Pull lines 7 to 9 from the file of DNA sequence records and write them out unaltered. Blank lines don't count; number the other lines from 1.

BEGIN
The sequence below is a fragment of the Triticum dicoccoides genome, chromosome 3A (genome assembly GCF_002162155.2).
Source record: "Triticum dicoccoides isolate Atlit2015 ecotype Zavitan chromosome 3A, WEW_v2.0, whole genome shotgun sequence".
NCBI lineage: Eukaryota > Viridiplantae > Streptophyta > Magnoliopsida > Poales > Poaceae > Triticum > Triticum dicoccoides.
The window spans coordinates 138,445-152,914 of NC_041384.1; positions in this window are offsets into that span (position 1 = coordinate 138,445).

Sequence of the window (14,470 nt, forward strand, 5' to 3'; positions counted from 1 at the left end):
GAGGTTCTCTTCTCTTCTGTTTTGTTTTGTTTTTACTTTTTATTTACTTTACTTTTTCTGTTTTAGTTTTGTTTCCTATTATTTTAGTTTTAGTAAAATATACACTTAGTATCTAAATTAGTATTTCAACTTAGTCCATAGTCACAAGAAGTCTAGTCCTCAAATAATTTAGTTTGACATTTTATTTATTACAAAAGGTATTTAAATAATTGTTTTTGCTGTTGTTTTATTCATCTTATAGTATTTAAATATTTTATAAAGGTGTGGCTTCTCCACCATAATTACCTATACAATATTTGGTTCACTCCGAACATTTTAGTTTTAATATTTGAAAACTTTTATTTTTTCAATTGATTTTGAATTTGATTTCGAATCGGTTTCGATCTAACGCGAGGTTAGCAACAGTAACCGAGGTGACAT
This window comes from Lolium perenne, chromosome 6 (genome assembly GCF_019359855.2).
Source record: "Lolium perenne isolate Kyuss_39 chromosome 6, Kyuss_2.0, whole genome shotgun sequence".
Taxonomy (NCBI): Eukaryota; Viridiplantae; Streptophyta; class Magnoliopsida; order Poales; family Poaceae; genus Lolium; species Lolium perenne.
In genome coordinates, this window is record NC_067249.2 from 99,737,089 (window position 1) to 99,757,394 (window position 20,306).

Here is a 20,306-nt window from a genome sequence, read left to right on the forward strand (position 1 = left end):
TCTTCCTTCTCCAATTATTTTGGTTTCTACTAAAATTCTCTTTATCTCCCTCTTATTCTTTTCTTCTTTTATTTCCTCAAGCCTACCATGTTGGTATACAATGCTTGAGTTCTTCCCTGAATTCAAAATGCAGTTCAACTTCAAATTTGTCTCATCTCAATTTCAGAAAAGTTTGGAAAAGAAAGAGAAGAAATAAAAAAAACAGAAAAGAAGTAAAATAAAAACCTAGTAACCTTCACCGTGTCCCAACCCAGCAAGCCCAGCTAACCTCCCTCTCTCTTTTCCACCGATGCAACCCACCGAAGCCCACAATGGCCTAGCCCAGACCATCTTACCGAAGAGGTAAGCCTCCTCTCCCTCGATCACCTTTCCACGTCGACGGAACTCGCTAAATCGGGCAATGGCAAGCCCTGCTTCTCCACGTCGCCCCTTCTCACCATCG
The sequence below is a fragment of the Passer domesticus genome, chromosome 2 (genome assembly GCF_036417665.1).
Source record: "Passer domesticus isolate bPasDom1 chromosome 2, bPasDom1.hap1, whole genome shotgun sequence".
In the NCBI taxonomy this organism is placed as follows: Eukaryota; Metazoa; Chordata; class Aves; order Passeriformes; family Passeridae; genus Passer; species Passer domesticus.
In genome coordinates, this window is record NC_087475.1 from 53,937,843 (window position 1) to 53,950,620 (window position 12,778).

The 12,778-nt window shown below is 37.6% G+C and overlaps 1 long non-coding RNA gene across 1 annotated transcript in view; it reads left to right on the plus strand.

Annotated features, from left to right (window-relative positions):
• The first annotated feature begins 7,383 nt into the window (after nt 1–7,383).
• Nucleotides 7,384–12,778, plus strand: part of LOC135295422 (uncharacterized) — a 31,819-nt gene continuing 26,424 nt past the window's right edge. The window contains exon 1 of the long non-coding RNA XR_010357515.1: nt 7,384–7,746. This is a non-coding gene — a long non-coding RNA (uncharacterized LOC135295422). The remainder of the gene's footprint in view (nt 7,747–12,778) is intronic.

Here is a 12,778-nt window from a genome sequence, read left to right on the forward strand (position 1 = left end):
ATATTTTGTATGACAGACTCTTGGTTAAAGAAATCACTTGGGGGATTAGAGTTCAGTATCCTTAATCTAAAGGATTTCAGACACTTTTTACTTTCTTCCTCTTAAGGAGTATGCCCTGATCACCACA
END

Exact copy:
This window comes from Lolium perenne, chromosome 6 (genome assembly GCF_019359855.2).
Source record: "Lolium perenne isolate Kyuss_39 chromosome 6, Kyuss_2.0, whole genome shotgun sequence".
Taxonomy (NCBI): Eukaryota; Viridiplantae; Streptophyta; class Magnoliopsida; order Poales; family Poaceae; genus Lolium; species Lolium perenne.